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The Supreme Judicial Court affirmed the judgment of the superior court judge granting summary judgment in favor of BSC Companies, Inc., BSC Group, Inc., and the companies' president (collectively, BSC) in this action brought by BSC's former employees alleging claims under the Prevailing Wage Act, Mass. Gen. Laws ch. 149, 26-27H, holding that the contracts at issue were not governed by the Act, and BSC was not required to pay its employees a prevailing wage pursuant to the contracts.At issue were two professional engineering services contracts awarded by the Department of Transportation (MassDOT) to BSC. The contracts were not competitively bid and were not awarded to the lowest bidder, unlike contracts for public works construction projects governed by the Act. Further, the contracts did not specify that BSC's employees would be paid at least a prevailing wage determined by the Department of Labor Standards. The superior court judge granted summary judgment to BSC. The Supreme Court affirmed, holding that Plaintiffs were not entitled to a prevailing wage for their work under the professional services contracts. View "Metcalf v. BSC Group, Inc." on Justia Law

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Johnson was the councilman in Cleveland’s Buckeye-Shaker neighborhood for 41 years. Jamison was his executive assistant. For years, Johnson used his position to fraudulently claim federal reimbursements for payments he never made. He also secured employment for his children in federally funded programs, although they were not legally eligible to work in such positions. Johnson deposited their earnings into his own account. In addition, Johnson fraudulently claimed a series of tax deductions. He encouraged and assisted his son Elijah in submitting falsified records for Elijah’s grand-jury testimony. Jamison assisted Johnson in these crimes. Johnson and Jamison were convicted on 15 charges, including federal program theft under 18 U.S.C. 371, 666(a)(1)(A) and (2); tax fraud, 26 U.S.C. 7206(2); and obstruction of justice, 18 U.S.C. 1512(b) and 1519. Johnson was sentenced to 72 months in prison. Jamison was sentenced to 60 months.The Sixth Circuit affirmed, rejecting challenges to the district court’s loss calculations and to sentencing enhancements for being an organizer or leader of a criminal activity involving five or more participants, for using a minor, and for obstructing justice. The district court properly admitted “other acts” evidence of prior misuse of campaign funds. Any other errors in evidentiary rulings were harmless. View "United States v. Jamison" on Justia Law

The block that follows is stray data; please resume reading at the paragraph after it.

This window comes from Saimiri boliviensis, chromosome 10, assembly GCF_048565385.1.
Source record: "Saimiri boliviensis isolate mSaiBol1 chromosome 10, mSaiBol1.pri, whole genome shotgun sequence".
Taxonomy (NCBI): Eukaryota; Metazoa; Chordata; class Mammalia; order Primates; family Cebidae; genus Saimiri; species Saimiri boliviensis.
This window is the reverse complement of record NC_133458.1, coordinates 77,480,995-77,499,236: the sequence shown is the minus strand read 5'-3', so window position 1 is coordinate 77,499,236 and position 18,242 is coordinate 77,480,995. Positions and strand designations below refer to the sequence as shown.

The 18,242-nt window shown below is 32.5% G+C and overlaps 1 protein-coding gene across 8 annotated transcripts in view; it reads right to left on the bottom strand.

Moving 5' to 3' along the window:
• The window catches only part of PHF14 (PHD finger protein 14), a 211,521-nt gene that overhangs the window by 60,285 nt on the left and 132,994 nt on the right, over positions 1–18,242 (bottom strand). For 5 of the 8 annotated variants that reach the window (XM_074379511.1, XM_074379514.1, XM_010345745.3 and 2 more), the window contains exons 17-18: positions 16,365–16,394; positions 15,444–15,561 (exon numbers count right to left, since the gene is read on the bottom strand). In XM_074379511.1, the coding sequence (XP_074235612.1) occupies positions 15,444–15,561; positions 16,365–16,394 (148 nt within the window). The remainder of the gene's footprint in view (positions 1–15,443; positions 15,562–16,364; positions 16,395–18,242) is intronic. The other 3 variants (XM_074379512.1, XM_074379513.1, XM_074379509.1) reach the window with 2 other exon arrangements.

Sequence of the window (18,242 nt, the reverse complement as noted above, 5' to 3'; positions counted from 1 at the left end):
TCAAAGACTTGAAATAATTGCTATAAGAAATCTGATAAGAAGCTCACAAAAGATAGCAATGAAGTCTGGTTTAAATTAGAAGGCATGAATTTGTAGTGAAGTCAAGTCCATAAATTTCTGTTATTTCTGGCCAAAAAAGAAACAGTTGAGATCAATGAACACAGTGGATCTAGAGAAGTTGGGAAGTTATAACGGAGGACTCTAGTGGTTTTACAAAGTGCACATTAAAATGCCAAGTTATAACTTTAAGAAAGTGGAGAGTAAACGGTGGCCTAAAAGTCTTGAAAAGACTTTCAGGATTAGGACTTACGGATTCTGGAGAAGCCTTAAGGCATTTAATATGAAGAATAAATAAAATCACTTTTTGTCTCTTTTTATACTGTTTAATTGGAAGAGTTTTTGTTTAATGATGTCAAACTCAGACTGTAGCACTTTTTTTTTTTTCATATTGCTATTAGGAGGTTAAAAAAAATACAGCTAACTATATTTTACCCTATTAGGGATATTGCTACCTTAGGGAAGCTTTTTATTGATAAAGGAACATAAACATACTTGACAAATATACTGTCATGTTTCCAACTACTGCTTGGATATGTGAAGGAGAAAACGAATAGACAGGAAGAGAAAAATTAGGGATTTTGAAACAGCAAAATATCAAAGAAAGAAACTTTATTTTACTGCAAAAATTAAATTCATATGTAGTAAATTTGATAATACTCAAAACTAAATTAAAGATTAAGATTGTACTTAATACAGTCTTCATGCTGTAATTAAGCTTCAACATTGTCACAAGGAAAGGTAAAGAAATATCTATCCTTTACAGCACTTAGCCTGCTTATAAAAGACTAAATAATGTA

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The 1996 E-Rate program (Schools and Libraries Universal Service Support program, Telecommunications Act 110 Stat. 56), is intended to keep telecommunications services affordable for schools and libraries in rural and economically disadvantaged areas. The program subsidizes services and requires providers to charge these customers rates less than or equal to the lowest rates they charge to similarly situated customers. Heath brought a qui tam action under the False Claims Act, 31 U.S.C. 3729, alleging that Wisconsin Bell charged schools and libraries more than was allowed under the program, causing the federal government to pay more than it should have. The district court granted Wisconsin Bell summary judgment.The Seventh Circuit reversed. While Heath’s briefing and evidence focused more on which party bore the burden of proving violations than on identifying specific violations in his voluminous exhibits and lengthy expert report, Heath identified enough specific evidence of discriminatory pricing to allow a reasonable jury to find that Wisconsin Bell, acting with the required scienter, charged specific schools and libraries more than it charged similarly situated customers. It is reasonable to infer that government funds were involved and that if the government knew of actual overcharges, it would not approve claims. View "Heath v. Wisconsin Bell, Inc." on Justia Law